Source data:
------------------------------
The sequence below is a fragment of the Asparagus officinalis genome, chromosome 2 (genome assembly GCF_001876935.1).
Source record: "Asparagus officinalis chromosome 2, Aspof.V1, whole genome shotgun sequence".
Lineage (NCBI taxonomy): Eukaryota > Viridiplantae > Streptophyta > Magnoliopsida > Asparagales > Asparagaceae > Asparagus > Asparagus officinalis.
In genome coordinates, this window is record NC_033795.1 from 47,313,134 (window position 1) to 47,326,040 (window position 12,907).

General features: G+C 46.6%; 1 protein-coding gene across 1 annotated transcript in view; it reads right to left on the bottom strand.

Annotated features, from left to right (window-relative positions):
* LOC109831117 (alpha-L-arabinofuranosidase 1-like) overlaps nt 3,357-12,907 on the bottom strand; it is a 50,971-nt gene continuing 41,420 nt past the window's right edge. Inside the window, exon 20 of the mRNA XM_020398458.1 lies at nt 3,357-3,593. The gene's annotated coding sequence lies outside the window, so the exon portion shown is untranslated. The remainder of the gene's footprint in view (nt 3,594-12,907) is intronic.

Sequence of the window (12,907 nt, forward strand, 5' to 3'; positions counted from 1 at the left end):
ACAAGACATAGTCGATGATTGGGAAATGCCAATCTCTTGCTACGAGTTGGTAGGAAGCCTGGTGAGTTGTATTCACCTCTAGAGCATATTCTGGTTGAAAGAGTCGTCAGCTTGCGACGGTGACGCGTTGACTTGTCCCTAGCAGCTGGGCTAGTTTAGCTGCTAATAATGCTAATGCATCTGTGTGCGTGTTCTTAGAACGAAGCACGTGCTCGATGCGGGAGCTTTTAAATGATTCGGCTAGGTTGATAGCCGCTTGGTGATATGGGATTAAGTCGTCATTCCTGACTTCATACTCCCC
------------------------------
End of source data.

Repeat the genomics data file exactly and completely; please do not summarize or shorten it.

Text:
The sequence below is a fragment of the Asparagus officinalis genome, chromosome 2 (genome assembly GCF_001876935.1).
Source record: "Asparagus officinalis chromosome 2, Aspof.V1, whole genome shotgun sequence".
Lineage (NCBI taxonomy): Eukaryota > Viridiplantae > Streptophyta > Magnoliopsida > Asparagales > Asparagaceae > Asparagus > Asparagus officinalis.
In genome coordinates, this window is record NC_033795.1 from 47,313,134 (window position 1) to 47,326,040 (window position 12,907).

General features: G+C 46.6%; 1 protein-coding gene across 1 annotated transcript in view; it reads right to left on the bottom strand.

Annotated features, from left to right (window-relative positions):
* LOC109831117 (alpha-L-arabinofuranosidase 1-like) overlaps nt 3,357-12,907 on the bottom strand; it is a 50,971-nt gene continuing 41,420 nt past the window's right edge. Inside the window, exon 20 of the mRNA XM_020398458.1 lies at nt 3,357-3,593. The gene's annotated coding sequence lies outside the window, so the exon portion shown is untranslated. The remainder of the gene's footprint in view (nt 3,594-12,907) is intronic.

Sequence of the window (12,907 nt, forward strand, 5' to 3'; positions counted from 1 at the left end):
ACAAGACATAGTCGATGATTGGGAAATGCCAATCTCTTGCTACGAGTTGGTAGGAAGCCTGGTGAGTTGTATTCACCTCTAGAGCATATTCTGGTTGAAAGAGTCGTCAGCTTGCGACGGTGACGCGTTGACTTGTCCCTAGCAGCTGGGCTAGTTTAGCTGCTAATAATGCTAATGCATCTGTGTGCGTGTTCTTAGAACGAAGCACGTGCTCGATGCGGGAGCTTTTAAATGATTCGGCTAGGTTGATAGCCGCTTGGTGATATGGGATTAAGTCGTCATTCCTGACTTCATACTCCCC